We thoroughly enjoyed going through these simple pages (with an alphabet, letter sound activities, counting, days of the week, etc.) repeatedly . . . the same few pages would be in the notebook for at least several days, and often a week or longer, before switching in some different ones.

Here are some pictures of some of the pages in the "Preschool Beginning Notebook Set I," made by Gentle Shepherd (similar to the type of pages we used-- but these are made to be computer print-outs, and our original ones were hand-made with markers on paper).

You can find this set of 15 printable pages at:

Sunday, October 9, 2016

Making Felt Forest Animals

Hand-sewing is a hobby for me.   I like to do it while riding in the car, while waiting for meetings to start, or in just about any spare few minutes.

I've been making felt toys such as felt doll families, felt puppets, and felt dinosaurs . . .

And now have made a new pattern set . . .  it is for felt forest animals.  This new hand-sewing project is more than just the patterns . . . there is also a set of short (1 - 6 min) videos that demonstrate how to make the animals.  

That is because the pattern set is part of a Skillshare class.  I'd never heard of Skillshare before this summer, and I was excited to learn about all the video classes they have.  You can learn all sorts of creative skills, like painting and lettering and making paper flowers and photo techniques, and cooking and . . . the list could go on for a long time . . .

And the really cool thing is that as a class creator, I can share a link that offers 3 months of access to Skillshare's Premium classes, for only 99 cents :)  So you could take my class, and get a download of the felt forest animals pattern set along with watching the videos, and/or you could take any of a multitude of interesting classes that show how to make all kinds of creative projects.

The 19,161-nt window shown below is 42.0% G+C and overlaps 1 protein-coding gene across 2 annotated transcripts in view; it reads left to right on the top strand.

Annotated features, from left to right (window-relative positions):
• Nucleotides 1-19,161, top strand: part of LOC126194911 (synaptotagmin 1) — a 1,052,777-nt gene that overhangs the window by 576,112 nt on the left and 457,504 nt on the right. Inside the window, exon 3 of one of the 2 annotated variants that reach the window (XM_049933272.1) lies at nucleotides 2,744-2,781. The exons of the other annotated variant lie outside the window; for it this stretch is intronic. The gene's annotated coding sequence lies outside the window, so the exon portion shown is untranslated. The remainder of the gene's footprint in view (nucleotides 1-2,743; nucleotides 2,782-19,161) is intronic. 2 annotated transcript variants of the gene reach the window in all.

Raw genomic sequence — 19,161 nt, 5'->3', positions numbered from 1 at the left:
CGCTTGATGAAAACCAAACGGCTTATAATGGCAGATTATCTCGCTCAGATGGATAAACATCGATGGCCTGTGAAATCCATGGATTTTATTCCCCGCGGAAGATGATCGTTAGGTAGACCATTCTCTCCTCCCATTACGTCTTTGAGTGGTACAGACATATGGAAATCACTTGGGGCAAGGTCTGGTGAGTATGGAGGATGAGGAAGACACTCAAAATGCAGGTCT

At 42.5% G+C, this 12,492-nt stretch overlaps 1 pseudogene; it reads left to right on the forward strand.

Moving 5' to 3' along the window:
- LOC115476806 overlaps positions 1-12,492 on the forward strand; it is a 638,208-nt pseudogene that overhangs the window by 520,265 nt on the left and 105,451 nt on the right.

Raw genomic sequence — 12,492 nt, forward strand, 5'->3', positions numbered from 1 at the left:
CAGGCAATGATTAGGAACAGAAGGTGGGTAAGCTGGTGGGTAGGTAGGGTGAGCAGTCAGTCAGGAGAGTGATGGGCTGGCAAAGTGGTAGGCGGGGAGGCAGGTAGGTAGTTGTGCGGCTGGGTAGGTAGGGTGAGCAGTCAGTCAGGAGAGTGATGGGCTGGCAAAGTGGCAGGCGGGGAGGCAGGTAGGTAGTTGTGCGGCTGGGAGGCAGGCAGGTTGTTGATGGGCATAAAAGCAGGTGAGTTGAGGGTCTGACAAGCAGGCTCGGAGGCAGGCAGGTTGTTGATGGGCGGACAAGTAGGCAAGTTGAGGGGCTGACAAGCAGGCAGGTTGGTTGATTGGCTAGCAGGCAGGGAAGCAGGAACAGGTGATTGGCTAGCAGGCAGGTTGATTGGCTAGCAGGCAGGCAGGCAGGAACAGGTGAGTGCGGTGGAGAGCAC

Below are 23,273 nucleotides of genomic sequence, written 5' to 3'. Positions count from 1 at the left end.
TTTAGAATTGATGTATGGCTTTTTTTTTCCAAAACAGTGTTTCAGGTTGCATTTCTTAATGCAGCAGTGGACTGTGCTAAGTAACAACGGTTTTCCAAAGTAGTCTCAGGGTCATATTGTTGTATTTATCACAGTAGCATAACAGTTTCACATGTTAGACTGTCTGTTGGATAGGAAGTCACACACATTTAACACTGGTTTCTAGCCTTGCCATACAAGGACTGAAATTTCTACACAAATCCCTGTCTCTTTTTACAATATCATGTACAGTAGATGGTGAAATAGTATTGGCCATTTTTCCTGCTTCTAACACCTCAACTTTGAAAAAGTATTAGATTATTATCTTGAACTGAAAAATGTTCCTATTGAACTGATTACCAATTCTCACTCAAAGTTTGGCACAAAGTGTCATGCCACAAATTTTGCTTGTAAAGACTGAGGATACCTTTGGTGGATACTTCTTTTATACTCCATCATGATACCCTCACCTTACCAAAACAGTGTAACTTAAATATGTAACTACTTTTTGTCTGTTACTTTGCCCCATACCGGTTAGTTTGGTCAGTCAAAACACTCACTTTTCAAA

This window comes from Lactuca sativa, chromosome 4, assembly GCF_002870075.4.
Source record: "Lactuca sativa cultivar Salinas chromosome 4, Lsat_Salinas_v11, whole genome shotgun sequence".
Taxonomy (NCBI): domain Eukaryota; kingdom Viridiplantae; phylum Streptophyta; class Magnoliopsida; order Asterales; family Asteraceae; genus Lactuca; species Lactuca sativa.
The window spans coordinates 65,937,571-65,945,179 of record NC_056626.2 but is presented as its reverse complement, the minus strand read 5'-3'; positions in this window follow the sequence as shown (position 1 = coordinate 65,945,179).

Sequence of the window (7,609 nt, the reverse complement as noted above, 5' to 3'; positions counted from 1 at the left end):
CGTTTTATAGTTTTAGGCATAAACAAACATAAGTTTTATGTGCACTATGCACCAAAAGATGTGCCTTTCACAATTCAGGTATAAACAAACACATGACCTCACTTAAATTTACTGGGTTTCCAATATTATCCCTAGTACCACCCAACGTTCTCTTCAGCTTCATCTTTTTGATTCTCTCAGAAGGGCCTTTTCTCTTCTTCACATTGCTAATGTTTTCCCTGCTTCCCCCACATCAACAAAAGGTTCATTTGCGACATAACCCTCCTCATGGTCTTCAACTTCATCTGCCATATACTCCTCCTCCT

Besides learning new skills and having fun, these classes could also be a great adjunct for homeschool families who are seeking some instruction in art, graphic design, cooking, filmmaking, or other topics.

Are you ready to take a look at some new creative learning opportunities?  

Just click on this link for their 99 cent offer:

Wednesday, October 5, 2016

Making Paper Clowns!

Here are two different clown designs, to be used as craft projects --

First there is a clown that has hinged joints, using metal brads:

For this clown, the pieces are first colored, then cut out, and joined together.  Notice that if you want to make a shorter clown, the same parts can be used, but without the upper arm and leg sections.  

This was a really fun project to make.  The clowns can be posed in various ways, and played with, so it is a craft that also can become a toy.